Welcome to The Next Web Network’s Weekly Recap. Make sure to check out this week’s podcast where we discuss the biggest stories of the week. Also, the deadline to grab your tickets to The Next Web Conference 2010 is fast approaching. This week we were excited to announce that Dr. Robert Cailliau, co-inventor of the World Wide Web, will be the opening keynote speaker at the conference.
This week Apple once again dominated the news. On Thursday, Steve Jobs unveiled the new features that will be a part of the iPhone 4.0 OS. The new OS is set to drop this summer alongside new iPhone hardware. The other major news was Twitter’s threat to third party developers dubbed as “hole fillers” by Fred Wilson, Twitter board member and principal at Union Square Ventures (investor in Twitter). A blog post by Wilson along with a couple big official Twitter app announcements caused rifts in Twitter’s developer community.
“The most awesome stage”
Last year, Facebook's VP of Design thought the TNW Conference main stage was the best she'd ever been on.
iPad Recap and iPhone 4.0 OS
Last week was dominated by the iPad news. While the initial sales figures were impressive, the feedback hasn’t been completely positive. However, most are impressed by the 1.0 product. If considering buying an iPad (or any Apple product) make sure to check out Sachin Agarwal’s Guide to Apple Product Cycles.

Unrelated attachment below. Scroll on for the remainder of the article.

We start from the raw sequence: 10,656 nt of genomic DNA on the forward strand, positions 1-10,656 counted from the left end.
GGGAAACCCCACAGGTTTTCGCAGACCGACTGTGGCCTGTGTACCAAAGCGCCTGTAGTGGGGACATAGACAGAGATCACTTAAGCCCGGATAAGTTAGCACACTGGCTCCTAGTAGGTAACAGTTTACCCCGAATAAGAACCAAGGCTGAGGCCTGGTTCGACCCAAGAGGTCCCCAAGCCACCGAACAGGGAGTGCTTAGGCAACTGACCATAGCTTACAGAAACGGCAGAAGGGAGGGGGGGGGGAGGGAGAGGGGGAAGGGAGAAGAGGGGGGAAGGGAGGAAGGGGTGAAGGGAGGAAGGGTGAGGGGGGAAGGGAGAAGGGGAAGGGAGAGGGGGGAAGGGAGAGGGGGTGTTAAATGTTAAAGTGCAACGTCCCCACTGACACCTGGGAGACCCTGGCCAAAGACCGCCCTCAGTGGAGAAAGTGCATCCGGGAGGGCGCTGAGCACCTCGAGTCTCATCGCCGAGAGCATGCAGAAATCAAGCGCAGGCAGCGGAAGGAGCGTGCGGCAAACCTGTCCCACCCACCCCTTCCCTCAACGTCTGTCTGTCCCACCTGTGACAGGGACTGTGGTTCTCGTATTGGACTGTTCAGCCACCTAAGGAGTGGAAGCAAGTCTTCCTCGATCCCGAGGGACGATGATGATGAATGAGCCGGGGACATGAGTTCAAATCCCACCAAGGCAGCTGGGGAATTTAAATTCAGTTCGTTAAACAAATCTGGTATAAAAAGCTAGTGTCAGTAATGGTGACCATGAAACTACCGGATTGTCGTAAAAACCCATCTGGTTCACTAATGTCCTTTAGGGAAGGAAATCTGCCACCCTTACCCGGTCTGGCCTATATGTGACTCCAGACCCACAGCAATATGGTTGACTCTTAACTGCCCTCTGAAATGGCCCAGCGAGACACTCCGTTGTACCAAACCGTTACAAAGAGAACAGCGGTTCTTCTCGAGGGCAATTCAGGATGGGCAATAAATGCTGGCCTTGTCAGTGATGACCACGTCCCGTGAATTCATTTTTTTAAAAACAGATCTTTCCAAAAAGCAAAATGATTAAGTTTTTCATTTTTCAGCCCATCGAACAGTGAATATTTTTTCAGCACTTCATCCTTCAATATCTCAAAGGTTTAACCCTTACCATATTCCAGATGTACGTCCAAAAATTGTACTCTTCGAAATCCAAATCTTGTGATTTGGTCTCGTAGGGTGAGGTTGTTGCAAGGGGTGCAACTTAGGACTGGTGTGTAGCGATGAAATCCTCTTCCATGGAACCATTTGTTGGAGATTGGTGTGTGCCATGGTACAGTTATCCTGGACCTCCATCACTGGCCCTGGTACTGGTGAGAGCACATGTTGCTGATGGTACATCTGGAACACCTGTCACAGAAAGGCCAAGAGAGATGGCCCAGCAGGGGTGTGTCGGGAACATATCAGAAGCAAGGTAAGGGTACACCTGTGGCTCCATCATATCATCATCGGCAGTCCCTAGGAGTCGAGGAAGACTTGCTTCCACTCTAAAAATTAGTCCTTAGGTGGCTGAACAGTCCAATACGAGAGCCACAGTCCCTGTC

Apple followed up last week’s big iPad release with an event on Thursday at their HQ in Cupertino, CA to announce the upcoming features in iPhone OS 4.0 (to be released this summer along with new hardware). The biggest announcement was that the new OS will include multitasking (as well as background location). Check out this video of the iPhone’s multitasking ability. Other key features included folders and Mail improvements. They also announced their new ad network dubbed iAd. Here is our complete recap of Apple’s event announcements.
Twitter Encroaches on Third Party Developers
On Wednesday Fred Wilson, a principal at VC firm Union Square Ventures (an investor in Twitter), wrote a blog post that caused many third party developers building on top of Twitter’s platform to take notice. Wilson, who sits on the board of Twitter, told developers “to stop filling the holes in the Twitter product.” Twitter employees were quick to offer tweets in support of Wilson’s warning.
The warning proved extremely timely as Friday saw some big “hole filling” announcements including the release of Twitter’s official Blackberry app as well as the purchase of the popular iPhone and Mac Twitter app Tweetie. Developers were quick respond by creating hashtag #unionoftwitterapps to discuss the developments. Loic Le Meur of Seesmic had a great 15 minute video response to the news.
So how far will Twitter go in developing functionality that encroaches on features offered by current Twitter apps? Much will likely be answered next week at Chirp, Twitter’s first official conference in San Francisco (April 14th – 15th).
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